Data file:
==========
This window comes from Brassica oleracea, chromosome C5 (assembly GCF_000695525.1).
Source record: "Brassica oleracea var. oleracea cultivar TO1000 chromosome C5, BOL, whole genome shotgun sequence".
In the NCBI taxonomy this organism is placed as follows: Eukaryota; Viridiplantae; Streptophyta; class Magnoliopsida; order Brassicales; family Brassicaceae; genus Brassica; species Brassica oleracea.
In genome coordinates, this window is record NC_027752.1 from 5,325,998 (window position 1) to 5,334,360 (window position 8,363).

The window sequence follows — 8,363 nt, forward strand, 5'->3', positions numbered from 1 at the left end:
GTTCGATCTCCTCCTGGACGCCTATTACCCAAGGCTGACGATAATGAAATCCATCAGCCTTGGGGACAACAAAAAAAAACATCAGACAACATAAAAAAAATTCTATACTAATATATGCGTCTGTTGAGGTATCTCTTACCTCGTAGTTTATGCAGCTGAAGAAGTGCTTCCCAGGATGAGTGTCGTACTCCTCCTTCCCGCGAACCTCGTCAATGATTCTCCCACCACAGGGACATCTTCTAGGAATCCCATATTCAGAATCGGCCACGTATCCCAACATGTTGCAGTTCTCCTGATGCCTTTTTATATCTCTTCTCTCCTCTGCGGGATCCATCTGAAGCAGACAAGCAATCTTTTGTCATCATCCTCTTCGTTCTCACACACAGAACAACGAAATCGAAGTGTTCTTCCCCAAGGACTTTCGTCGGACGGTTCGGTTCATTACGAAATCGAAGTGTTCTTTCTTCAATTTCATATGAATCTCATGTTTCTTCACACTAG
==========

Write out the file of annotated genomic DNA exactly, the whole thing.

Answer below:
This window comes from Brassica oleracea, chromosome C5 (assembly GCF_000695525.1).
Source record: "Brassica oleracea var. oleracea cultivar TO1000 chromosome C5, BOL, whole genome shotgun sequence".
In the NCBI taxonomy this organism is placed as follows: Eukaryota; Viridiplantae; Streptophyta; class Magnoliopsida; order Brassicales; family Brassicaceae; genus Brassica; species Brassica oleracea.
In genome coordinates, this window is record NC_027752.1 from 5,325,998 (window position 1) to 5,334,360 (window position 8,363).

The window sequence follows — 8,363 nt, forward strand, 5'->3', positions numbered from 1 at the left end:
GTTCGATCTCCTCCTGGACGCCTATTACCCAAGGCTGACGATAATGAAATCCATCAGCCTTGGGGACAACAAAAAAAAACATCAGACAACATAAAAAAAATTCTATACTAATATATGCGTCTGTTGAGGTATCTCTTACCTCGTAGTTTATGCAGCTGAAGAAGTGCTTCCCAGGATGAGTGTCGTACTCCTCCTTCCCGCGAACCTCGTCAATGATTCTCCCACCACAGGGACATCTTCTAGGAATCCCATATTCAGAATCGGCCACGTATCCCAACATGTTGCAGTTCTCCTGATGCCTTTTTATATCTCTTCTCTCCTCTGCGGGATCCATCTGAAGCAGACAAGCAATCTTTTGTCATCATCCTCTTCGTTCTCACACACAGAACAACGAAATCGAAGTGTTCTTCCCCAAGGACTTTCGTCGGACGGTTCGGTTCATTACGAAATCGAAGTGTTCTTTCTTCAATTTCATATGAATCTCATGTTTCTTCACACTAG